I doubt if it is tight enough to resize them enough, but you might try it.

rc

Yes I tried that but after pushing it through the gauge 6-8 times it still hangs up.

I think it would pay me to rezise them anyway because my seating depth is varying +- .010 also. Do you think the extra .001 for the standard .401 resizer would cause a problem? The custom is almost 3X the price and 6-8 weeks lead time.

rcmodel
December 31, 2011, 12:38 PM
I don't know, because I don't know how big the "bur" is you need to get rid of.

Have you actually measured some of them that won't fit so we could know if they are .401" or .405" or what?

Another option is a Lyman or RCBS .400" lube/sizer die.
You would have to jury rig a way to push them through, but the die is available.
http://www.natchezss.com/product.cfm?contentID=productDetail&prodID=LY2766501

rc

jcwit
December 31, 2011, 01:09 PM
Could you not tumble them to remove the bur?

oncewaslost
December 31, 2011, 01:46 PM
Could you not tumble them to remove the bur?

I don't have a tumbler. I doubt that my vibrating cleaner would do much good.

oncewaslost
December 31, 2011, 01:48 PM
Have you actually measured some of them that won't fit so we could know if they are .401" or .405" or what?
rc

The worst of them measure .406 across the spot with a pulling mark on both sides of the bullet. My gauge looks like .401 - .402

rcmodel
December 31, 2011, 01:51 PM
Is there any chance you could post a good photo of some of them so we could better understand what it is you are dealing with?

rc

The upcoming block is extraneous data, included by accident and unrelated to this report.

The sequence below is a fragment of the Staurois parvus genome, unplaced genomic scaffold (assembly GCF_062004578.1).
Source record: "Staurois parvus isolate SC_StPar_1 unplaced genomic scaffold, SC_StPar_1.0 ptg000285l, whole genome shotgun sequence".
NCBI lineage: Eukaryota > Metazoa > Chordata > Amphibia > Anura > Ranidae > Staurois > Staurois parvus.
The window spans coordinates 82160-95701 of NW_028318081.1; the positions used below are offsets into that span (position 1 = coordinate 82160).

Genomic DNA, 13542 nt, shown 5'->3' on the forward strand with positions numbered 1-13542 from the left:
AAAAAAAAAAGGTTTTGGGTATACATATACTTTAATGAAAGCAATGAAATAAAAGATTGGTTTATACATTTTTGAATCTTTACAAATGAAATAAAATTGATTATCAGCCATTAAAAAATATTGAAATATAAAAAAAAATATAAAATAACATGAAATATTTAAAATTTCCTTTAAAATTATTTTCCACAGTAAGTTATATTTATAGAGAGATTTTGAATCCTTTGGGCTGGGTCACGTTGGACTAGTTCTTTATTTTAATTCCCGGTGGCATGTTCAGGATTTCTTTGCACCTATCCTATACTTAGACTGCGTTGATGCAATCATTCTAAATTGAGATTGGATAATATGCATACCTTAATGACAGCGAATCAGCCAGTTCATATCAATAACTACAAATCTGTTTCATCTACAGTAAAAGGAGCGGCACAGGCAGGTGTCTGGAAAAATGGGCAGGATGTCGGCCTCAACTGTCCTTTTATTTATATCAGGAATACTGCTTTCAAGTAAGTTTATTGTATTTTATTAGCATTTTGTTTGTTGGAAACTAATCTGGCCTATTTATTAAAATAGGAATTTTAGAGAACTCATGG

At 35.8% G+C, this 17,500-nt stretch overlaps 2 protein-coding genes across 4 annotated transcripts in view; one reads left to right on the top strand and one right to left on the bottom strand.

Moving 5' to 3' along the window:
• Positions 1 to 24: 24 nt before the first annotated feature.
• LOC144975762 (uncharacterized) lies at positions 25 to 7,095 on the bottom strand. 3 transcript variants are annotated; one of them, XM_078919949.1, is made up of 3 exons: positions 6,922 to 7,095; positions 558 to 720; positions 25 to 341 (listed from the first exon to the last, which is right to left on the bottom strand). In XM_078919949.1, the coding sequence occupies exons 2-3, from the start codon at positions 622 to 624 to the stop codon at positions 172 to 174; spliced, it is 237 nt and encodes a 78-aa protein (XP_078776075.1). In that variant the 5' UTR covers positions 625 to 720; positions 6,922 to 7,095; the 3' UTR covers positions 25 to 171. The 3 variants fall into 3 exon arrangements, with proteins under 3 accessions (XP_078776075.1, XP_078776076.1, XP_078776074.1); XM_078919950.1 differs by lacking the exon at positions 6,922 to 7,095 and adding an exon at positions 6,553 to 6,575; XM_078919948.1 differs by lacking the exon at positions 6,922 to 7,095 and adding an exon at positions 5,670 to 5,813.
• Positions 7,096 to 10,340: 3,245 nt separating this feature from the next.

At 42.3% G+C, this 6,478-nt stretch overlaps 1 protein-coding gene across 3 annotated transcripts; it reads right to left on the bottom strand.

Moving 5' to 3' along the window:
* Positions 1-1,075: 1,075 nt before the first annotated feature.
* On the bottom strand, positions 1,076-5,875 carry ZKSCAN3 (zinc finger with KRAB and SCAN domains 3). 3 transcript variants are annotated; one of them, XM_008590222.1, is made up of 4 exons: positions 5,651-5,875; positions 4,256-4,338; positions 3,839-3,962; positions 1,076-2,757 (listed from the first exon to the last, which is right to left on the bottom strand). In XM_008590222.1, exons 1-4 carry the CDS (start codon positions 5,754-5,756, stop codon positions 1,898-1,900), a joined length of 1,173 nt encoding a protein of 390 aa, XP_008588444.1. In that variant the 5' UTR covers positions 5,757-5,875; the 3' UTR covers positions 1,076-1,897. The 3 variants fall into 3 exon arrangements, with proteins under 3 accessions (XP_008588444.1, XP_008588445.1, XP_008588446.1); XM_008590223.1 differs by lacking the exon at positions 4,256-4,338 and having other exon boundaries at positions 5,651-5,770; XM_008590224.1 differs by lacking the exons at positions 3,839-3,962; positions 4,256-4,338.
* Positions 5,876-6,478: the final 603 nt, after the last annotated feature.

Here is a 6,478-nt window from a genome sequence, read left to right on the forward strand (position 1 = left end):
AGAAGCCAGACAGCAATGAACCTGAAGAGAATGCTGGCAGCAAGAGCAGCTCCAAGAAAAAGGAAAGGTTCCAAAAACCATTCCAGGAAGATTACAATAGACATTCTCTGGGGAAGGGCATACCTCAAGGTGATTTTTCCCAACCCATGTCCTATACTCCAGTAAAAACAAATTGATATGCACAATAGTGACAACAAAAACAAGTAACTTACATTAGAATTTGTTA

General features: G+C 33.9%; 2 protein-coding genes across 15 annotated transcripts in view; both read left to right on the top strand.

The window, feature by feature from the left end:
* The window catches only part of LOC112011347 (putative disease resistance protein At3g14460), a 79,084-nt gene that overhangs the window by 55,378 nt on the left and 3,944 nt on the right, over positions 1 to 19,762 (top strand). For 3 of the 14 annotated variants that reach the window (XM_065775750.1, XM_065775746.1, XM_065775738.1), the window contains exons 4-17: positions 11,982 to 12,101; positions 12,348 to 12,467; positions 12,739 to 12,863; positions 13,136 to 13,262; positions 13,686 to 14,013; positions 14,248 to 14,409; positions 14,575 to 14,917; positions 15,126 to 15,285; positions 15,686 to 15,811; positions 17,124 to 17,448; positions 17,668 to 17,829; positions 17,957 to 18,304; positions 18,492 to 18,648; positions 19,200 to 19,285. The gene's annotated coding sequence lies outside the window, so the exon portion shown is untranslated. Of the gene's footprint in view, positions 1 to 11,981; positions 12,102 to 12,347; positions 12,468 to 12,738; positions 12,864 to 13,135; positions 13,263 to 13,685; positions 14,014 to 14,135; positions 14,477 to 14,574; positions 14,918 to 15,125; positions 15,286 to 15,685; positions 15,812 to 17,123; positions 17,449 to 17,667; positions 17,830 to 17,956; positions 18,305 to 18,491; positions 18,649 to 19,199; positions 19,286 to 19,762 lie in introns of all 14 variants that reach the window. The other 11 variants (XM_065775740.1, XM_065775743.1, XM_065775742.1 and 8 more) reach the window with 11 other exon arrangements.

jcwit
December 31, 2011, 02:00 PM
I doubt that my vibrating cleaner would do much good.

Actually I was referring to a vibrator as that seems to be the most common.

Have you tried it? Nothing ventured nothing gained. Just let the bullets vibrate against each other, remember this is how moly is applied to jacketed bullets along with steel shot.

oncewaslost
December 31, 2011, 03:22 PM
I am not very good at this but I'll try....

rcmodel
December 31, 2011, 04:29 PM
With the gun back together the cartridges chamber without a problem under the force of the spring.Well O.K. then. After seeing the pictures?

I would load & shoot them.

That little bitty bur is not big enough to stop a slide in its tracks during feeding.
And I already said the disconnecter will prevent it firing out of battery anyway.

At the very worst, you would chamber one and decide not to shoot it, then have trouble jerking it back out.

What I would do is load them all, then drop check them in your guns chamber (with the barrel out of the gun).

Sort out the really sticky ones, and shoot them all in one lot.

Then everything else should be O.K.

rc

FROGO207
January 2, 2012, 01:03 AM
RC is correct you should be able to load them and shoot em without much trouble. Another way to get rid of the biggest part of the bumps would be to put the bullet on it's side on a hard flat surface (piece of plate steel) and use a separate stout piece on the top, then roll it back and fourth by moving the top bar while applying moderate pressure downward this may smooth out the burrs enough to help. Check the size of the bullet before and after to make sure you are not deforming the regular part of the bullet. I hope you don't have too many to fix.

918v
January 2, 2012, 01:46 AM
That burr is hitting the throat which usually measures .401" in most 40 S&W pistols. Most of the burr will be knocked down by the chambering process. No biggie. Just shoot them.

oncewaslost
January 2, 2012, 10:42 AM
Thanks fellas,
I appreciate the advice.